NeverBackDown
Quote:
Right now only AMD GCN GPUs support Asynchronous Compute in their GPU drivers, though Nvidia is rumored to be adding support for this function to Maxwell in the future with a driver update, though this remains unconfirmed by Nvidia.
AMD supports it on a hardware level as well as driver level. Nvidia won't be releasing a driver for it, driver can't make up for hardware losses, it's not possible for Nvidia to implement such a feature.

I find it kind of funny that now AMD in DX11 are either slightly behind or just ahead. Nvidia really are struggling with this title, explains why they called Oxide out before. Hopefully as they push out more content it gets more optimized and less CPU limited in future updates/patches.Quote

05-04-2016, 08:32:58

SPS
I'd be more interested to see different CPUs used, from both Intel and AMD's offerings. Though I do appreciate that you don't have access to everything or necessarily the time either.

Quote:
Originally Posted by NeverBackDown View Post
AMD supports it on a hardware level as well as driver level. Nvidia won't be releasing a driver for it, driver can't make up for hardware losses, it's not possible for Nvidia to implement such a feature.

I find it kind of funny that now AMD in DX11 are either slightly behind or just ahead. Nvidia really are struggling with this title, explains why they called Oxide out before. Hopefully as they push out more content it gets more optimized and less CPU limited in future updates/patches.
Oxide most likely focused on GCN optimization which kind of explains why Nvidia benefit on DX11. Not sure how you know Nvidia can't support async compute, they don't really share architecture notes.Quote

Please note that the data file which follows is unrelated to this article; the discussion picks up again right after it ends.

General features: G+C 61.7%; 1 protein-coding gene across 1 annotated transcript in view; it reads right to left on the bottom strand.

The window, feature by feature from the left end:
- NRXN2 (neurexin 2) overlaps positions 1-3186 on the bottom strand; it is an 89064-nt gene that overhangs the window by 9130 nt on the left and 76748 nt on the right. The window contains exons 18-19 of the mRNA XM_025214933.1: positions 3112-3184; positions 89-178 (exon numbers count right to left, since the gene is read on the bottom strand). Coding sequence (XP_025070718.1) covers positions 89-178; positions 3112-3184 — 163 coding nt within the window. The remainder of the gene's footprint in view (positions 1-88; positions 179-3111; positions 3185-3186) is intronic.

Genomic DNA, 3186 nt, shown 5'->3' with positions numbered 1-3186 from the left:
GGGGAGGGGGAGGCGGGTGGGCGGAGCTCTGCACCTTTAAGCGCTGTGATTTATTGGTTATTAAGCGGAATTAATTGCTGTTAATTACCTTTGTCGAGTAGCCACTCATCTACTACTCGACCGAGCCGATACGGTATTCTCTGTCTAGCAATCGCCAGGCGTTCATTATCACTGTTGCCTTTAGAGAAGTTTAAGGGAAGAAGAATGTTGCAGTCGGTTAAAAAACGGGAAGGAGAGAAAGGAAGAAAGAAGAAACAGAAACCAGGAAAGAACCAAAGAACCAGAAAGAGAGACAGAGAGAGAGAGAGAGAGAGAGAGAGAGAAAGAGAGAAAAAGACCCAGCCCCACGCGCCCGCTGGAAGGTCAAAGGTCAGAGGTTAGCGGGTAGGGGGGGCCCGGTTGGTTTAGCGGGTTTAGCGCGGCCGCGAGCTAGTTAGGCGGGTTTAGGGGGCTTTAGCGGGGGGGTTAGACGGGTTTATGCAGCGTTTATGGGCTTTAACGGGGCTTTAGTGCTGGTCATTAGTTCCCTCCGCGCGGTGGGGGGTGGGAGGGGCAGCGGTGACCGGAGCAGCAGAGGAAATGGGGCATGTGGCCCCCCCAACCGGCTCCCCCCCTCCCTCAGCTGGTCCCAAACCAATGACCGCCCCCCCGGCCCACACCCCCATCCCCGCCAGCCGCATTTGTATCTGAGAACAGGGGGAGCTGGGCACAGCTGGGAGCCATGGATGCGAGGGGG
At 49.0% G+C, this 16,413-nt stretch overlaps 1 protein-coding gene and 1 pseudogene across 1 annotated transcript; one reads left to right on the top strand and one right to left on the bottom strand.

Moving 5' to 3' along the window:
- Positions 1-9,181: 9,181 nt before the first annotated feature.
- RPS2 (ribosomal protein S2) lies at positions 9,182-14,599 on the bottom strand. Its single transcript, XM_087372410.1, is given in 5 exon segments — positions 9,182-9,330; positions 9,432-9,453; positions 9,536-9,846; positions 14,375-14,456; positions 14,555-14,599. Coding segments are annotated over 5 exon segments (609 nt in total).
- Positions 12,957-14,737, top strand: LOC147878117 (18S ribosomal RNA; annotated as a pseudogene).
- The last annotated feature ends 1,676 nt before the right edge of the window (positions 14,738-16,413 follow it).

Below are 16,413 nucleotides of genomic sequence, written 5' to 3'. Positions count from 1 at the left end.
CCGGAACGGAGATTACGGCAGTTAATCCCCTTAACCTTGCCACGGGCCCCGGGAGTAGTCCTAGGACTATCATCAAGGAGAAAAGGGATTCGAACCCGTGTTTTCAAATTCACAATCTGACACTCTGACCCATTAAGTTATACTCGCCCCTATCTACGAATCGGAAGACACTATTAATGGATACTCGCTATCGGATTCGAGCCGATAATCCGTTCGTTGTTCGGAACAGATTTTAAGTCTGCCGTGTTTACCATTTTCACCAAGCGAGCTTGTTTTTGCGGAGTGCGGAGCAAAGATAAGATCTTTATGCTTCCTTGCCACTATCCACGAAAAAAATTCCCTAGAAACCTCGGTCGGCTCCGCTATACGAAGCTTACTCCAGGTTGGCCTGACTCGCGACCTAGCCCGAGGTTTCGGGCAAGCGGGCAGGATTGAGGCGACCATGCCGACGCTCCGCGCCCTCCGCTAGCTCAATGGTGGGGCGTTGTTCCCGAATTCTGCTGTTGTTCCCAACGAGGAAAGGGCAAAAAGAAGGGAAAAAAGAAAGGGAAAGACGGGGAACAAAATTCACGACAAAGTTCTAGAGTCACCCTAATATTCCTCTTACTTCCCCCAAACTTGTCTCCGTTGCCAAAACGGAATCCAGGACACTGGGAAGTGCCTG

05-04-2016, 11:18:59

NeverBackDown
Quote:
Originally Posted by SPS View Post
I'd be more interested to see different CPUs used, from both Intel and AMD's offerings. Though I do appreciate that you don't have access to everything or necessarily the time either.



Oxide most likely focused on GCN optimization which kind of explains why Nvidia benefit on DX11. Not sure how you know Nvidia can't support async compute, they don't really share architecture notes.
Even in dx11, they aren't much better as everything gets higher resolution or settings. I doubt it's mostly AMD focused, it uses asynchronous compute. Nvidia doesn't have it and therefore probably results to context switching to do both compute and graphic work so it adds latency and therefore decrease framerate. AMD called out Nvidia at GDC that you can't support it at a driver level. In addition, it's been what 6 months and we've had no comment or hints from Nvidia about this "rumored" magic driver. I think it's more likely that got started by people saying, "wait for them to release a driver for the game". I don't even think Nvidia has a proper driver for it yet.. or not for a while. Which makes sense since they called out Oxide saying its not represenitive of a real dx12 title and begging them not to use asynchronous compute. That's just them being sore losers tbh. Nothing wrong with admitting that they can't support it but will try to get the best performance possible anyway. They haven't done this for any other dx12 title, it's just because they lose by far in this oneQuote